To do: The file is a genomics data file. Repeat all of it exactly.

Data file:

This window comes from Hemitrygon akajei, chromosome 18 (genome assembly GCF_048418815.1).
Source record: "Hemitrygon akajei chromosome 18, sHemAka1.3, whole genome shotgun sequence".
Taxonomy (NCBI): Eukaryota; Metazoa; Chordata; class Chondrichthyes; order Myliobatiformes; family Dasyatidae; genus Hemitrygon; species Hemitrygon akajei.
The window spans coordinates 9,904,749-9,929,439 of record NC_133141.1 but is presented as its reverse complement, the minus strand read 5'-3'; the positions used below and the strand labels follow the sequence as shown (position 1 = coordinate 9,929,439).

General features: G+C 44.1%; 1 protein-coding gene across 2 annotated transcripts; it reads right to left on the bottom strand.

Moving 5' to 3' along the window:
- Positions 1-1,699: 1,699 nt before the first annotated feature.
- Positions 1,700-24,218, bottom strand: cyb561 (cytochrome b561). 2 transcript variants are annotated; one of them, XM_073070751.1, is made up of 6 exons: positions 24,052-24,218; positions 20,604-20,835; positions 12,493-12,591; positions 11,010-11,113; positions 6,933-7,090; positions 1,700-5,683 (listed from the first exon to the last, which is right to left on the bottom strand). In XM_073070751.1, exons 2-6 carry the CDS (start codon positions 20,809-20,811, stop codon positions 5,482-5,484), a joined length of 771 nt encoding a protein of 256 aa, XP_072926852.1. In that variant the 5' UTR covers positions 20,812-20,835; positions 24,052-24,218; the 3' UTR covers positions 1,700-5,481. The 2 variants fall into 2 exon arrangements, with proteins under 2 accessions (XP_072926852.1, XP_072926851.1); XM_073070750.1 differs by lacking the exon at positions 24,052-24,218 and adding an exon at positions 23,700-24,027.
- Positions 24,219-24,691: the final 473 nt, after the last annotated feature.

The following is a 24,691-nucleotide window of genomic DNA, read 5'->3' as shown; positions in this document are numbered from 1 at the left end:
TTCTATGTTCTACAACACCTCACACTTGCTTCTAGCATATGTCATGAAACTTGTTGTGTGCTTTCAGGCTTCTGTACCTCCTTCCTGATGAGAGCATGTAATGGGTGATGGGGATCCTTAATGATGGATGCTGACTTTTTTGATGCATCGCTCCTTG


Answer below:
This window comes from Hemitrygon akajei, chromosome 18 (genome assembly GCF_048418815.1).
Source record: "Hemitrygon akajei chromosome 18, sHemAka1.3, whole genome shotgun sequence".
Taxonomy (NCBI): Eukaryota; Metazoa; Chordata; class Chondrichthyes; order Myliobatiformes; family Dasyatidae; genus Hemitrygon; species Hemitrygon akajei.
The window spans coordinates 9,904,749-9,929,439 of record NC_133141.1 but is presented as its reverse complement, the minus strand read 5'-3'; the positions used below and the strand labels follow the sequence as shown (position 1 = coordinate 9,929,439).

General features: G+C 44.1%; 1 protein-coding gene across 2 annotated transcripts; it reads right to left on the bottom strand.

Moving 5' to 3' along the window:
- Positions 1-1,699: 1,699 nt before the first annotated feature.
- Positions 1,700-24,218, bottom strand: cyb561 (cytochrome b561). 2 transcript variants are annotated; one of them, XM_073070751.1, is made up of 6 exons: positions 24,052-24,218; positions 20,604-20,835; positions 12,493-12,591; positions 11,010-11,113; positions 6,933-7,090; positions 1,700-5,683 (listed from the first exon to the last, which is right to left on the bottom strand). In XM_073070751.1, exons 2-6 carry the CDS (start codon positions 20,809-20,811, stop codon positions 5,482-5,484), a joined length of 771 nt encoding a protein of 256 aa, XP_072926852.1. In that variant the 5' UTR covers positions 20,812-20,835; positions 24,052-24,218; the 3' UTR covers positions 1,700-5,481. The 2 variants fall into 2 exon arrangements, with proteins under 2 accessions (XP_072926852.1, XP_072926851.1); XM_073070750.1 differs by lacking the exon at positions 24,052-24,218 and adding an exon at positions 23,700-24,027.
- Positions 24,219-24,691: the final 473 nt, after the last annotated feature.

The following is a 24,691-nucleotide window of genomic DNA, read 5'->3' as shown; positions in this document are numbered from 1 at the left end:
TTCTATGTTCTACAACACCTCACACTTGCTTCTAGCATATGTCATGAAACTTGTTGTGTGCTTTCAGGCTTCTGTACCTCCTTCCTGATGAGAGCATGTAATGGGTGATGGGGATCCTTAATGATGGATGCTGACTTTTTTGATGCATCGCTCCTTG